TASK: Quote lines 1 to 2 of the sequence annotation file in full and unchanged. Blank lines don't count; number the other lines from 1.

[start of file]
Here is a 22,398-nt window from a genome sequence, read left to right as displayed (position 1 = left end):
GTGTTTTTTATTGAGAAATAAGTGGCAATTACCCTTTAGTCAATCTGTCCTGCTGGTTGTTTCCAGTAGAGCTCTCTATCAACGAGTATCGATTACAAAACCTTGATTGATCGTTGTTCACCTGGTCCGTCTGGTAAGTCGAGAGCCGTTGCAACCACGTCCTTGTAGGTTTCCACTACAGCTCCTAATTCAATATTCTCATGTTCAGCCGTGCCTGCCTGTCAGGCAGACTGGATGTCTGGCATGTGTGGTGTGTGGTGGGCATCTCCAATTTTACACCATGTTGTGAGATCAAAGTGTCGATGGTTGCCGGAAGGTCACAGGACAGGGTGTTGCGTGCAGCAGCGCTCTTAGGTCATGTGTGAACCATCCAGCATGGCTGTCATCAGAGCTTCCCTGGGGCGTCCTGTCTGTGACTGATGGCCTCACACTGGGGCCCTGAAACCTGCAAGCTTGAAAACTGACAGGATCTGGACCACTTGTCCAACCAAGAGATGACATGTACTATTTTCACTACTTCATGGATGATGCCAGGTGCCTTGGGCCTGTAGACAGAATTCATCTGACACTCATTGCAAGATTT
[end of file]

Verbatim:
Here is a 22,398-nt window from a genome sequence, read left to right as displayed (position 1 = left end):
GTGTTTTTTATTGAGAAATAAGTGGCAATTACCCTTTAGTCAATCTGTCCTGCTGGTTGTTTCCAGTAGAGCTCTCTATCAACGAGTATCGATTACAAAACCTTGATTGATCGTTGTTCACCTGGTCCGTCTGGTAAGTCGAGAGCCGTTGCAACCACGTCCTTGTAGGTTTCCACTACAGCTCCTAATTCAATATTCTCATGTTCAGCCGTGCCTGCCTGTCAGGCAGACTGGATGTCTGGCATGTGTGGTGTGTGGTGGGCATCTCCAATTTTACACCATGTTGTGAGATCAAAGTGTCGATGGTTGCCGGAAGGTCACAGGACAGGGTGTTGCGTGCAGCAGCGCTCTTAGGTCATGTGTGAACCATCCAGCATGGCTGTCATCAGAGCTTCCCTGGGGCGTCCTGTCTGTGACTGATGGCCTCACACTGGGGCCCTGAAACCTGCAAGCTTGAAAACTGACAGGATCTGGACCACTTGTCCAACCAAGAGATGACATGTACTATTTTCACTACTTCATGGATGATGCCAGGTGCCTTGGGCCTGTAGACAGAATTCATCTGACACTCATTGCAAGATTT